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Report: Canada Sees Its Biggest Influx of Immigrants in More than 100 Years

Posted by Joe Palmer on March 21, 2019

Canada's ambitious immigration plan is creating linguistic changes that are impossible (and irresponsible) to ignore.

A new report says that Canada has experienced its largest inflow of immigrants in more than 100 years.

The country added 71,131 immigrants in October, November, and December 2018. Canada’s full-year immigration increase was 321,065, according to Statistics Canada. The jump is the largest Canada has experienced since 1913 when more than 400,000 immigrants came to the country.

The shift is part of Canada’s goal to admit more than a million new permanent residents by the end of 2021. Under the plan, total immigration is expected to reach 350,000 new permanent residents over the next three years. This would represent an immigration level of nearly 1 percent of Canada’s population, which the nation’s government says must be reached by 2030 to ensure economic growth.

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CASE STUDY: How Language Access Is Improving Safety in Kentucky's Most Diverse City

Posted by The LanguageLine Solutions Team on October 29, 2018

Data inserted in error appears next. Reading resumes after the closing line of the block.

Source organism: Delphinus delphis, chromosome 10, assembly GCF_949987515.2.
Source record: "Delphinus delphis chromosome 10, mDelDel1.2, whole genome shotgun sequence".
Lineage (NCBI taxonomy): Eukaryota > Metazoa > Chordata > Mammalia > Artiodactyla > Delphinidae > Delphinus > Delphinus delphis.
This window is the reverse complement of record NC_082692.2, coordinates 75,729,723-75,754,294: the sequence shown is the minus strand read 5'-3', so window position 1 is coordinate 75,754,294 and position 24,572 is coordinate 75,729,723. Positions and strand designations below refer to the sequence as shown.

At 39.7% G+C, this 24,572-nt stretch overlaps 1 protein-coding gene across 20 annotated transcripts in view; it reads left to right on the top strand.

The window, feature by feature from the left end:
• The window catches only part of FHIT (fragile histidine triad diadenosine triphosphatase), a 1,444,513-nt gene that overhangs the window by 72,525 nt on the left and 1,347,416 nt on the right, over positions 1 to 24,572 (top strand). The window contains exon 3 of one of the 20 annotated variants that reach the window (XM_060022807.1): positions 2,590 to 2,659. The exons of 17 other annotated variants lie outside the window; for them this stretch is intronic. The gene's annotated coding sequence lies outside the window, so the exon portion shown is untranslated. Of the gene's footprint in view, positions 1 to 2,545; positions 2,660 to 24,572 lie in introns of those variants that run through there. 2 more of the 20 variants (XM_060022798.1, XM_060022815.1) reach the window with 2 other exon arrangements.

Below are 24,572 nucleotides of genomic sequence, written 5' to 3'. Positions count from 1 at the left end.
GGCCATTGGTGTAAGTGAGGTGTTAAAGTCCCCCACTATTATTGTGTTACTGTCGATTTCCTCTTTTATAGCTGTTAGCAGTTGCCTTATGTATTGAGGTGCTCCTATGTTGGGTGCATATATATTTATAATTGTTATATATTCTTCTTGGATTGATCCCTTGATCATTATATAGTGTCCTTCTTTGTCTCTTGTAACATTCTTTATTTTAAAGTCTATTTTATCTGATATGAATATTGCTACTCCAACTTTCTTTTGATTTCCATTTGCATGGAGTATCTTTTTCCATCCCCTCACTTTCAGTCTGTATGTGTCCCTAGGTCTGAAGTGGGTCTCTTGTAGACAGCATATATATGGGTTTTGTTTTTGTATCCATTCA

The Hispanic and Asian populations in Bowling Green, Kentucky, have more than doubled since the turn of the century. Fourteen percent of the city’s residents are originally from another country, giving it the highest percentage of foreign-born citizens in the state.

Calls from limited-English speakers to dispatch and other city services come in high volume.

Daily – I would say multiple times every day,” said Amelia Bowen, Bowling Green Police Communication Manager, in an interview with news station WBKO-13. “We can’t staff someone 24 hours a day that would be able to meet the whole community’s language needs. So LanguageLine breaks that barrier and gives us the instant access we need to help everyone in the community.”

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Why Pharmacies Need Language Access

Posted by The LanguageLine Solutions Team on September 18, 2018

Like physicians, pharmacies play an important role in empowering patients to take charge of their health

Unfortunately, language barriers often make it more difficult for non-English-speaking customers to ask important questions about their medication, take it as directed, and be aware of potential side effects.

As pharmacies serve increasingly diverse populations, language access is becoming more important than ever.

The Center for Immigration Studies reports that one in five Americans (65 million people) speaks a language other than English at home. Just over of 40 percent of these individuals is considered Limited English Proficient (LEP), meaning they speak English “less than very well” and are entitled to assistance. This LEP group constitutes about nine percent of the total U.S. population.